Last year marked the debut show on the BFC London Fashion Week schedule for the first undergraduate fashion design course in the world. This year, fifteen new designers from Westminster’s BA course hit the runway. These young, talented designers have certainly earned their place in the show, having been selected by industry professionals, including Lulu Kennedy MBE, the founder of Fashion East, Olya Kuryschuk, editor of 1 Granary magazine and, high-flying London designer, Charles Jeffrey.
The show allowed no trend of 2019 to slide, presenting fun and bold mismatched snakeskin and cow prints, kudos to Melissa Eakin, through to the sexy, PVC transparent trench-coats of Louisa Yung. Whilst the inspirations of each designer are rooted in personal places from family to identity to cultural tastes in music and art, the designs seemed to unite under an expression of sexuality and taking pride in our human body.
The epitome of provocative was certainly encapsulated in the black corset-esque suit in Eduardo Vegas’ menswear collection. It featured cut-out designs on the waist and rear of the suit, trimmed with metal eyelets, allowing for a tightly laced string to pull the material close to the model’s body. The snug shaping was furthered by the well-fitting, double-breasted design which offered an air of classic tailoring, built on by softly angled shoulder pads to outline the masculine form. Exposing the model’s bare rear was certainly a brave move from Vegas, however, it is safe to say the daring statement was well received; the rows shared a breath of amazement when the model turned back down the runway to reveal the cheeky and erotic design. In daring to step outside classic tropes of what it is to be masculine, Vegas captured the pristine lines of the male form, presenting the body as something to be revered.
The cheeky cut-out displays of the human body were by no means limited to the designs of Eduardo Vegas, however. Revealing a different take on the erotic, Lidiia Pyschna sent one model down the runway in a stunning, fitted co-ord suit in the richest of reds. On the top half, pocket-like cut-outs lay over the model’s breasts which suggestively bounced as she walked the show, while the lower saw visible lingerie, in a suspender-like design, protrude down a bold trouser leg. The combined result managed to capture a racy, female sexuality, without over-exposing the model, heightening her aura of power and dignity. The limited amount of bare skin revealed, meant the design left plenty to the imagination, maximising the sense of intimacy and an element of sexual tension. It presented sexuality as personal and proved the ways in which female sexuality can, and should be, reimagined. An impressively simple piece that has a lot to say.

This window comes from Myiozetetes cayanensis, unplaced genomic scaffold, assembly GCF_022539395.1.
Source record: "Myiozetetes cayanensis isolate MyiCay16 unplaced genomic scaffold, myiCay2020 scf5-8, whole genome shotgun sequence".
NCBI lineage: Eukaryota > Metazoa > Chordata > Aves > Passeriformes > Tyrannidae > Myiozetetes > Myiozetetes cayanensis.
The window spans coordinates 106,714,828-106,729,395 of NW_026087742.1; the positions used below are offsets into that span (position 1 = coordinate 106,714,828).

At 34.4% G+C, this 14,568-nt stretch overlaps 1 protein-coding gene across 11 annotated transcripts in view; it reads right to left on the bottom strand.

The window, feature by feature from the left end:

Very much in line with the PVC transparent trend came Louisa Yung’s ominous plastic pieces, most likened to trench-coats or ponchos with the exception of a dainty but structured, oriental erotica dress. The collection featured the visibility of red lace lingerie and fetish-inspired latex gloves, as well as graphic illustrations inspired by the work of Toshio Saeki, specifically of the female body. Much like Pyschna, Yung made sure this feminine sexuality represented a strong, feminist power. On this, she states the designs 'had to be [from] the position of a dominant woman opposed to the normal submissive woman in erotic art'. The see-through pieces represent pride in regard to the female body and Yung puts power firmly into the hands of women, a key sentiment – there is no shame attached to expressing and displaying the sheer beauty of a woman’s body. The combination of this sexualised exposure of the body, merging with the fine-lined art drawings are what propel these designs into social, political statements that they are.
Sad you missed out? Fear not, these designers are hot on the foreseeable fashion scene, going on to showcase their A/W19 collections again, along with their S/S20 pre-collections in a Paris showroom this May. There, they will be joined by industry guests including Givenchy, Burberry and Louis Vuitton who are also invited to view the student’s portfolios. Clearly, London Fashion Week is only the beginning for these Westminster graduates!
Edited by Evangeline Stanford, Digital Editor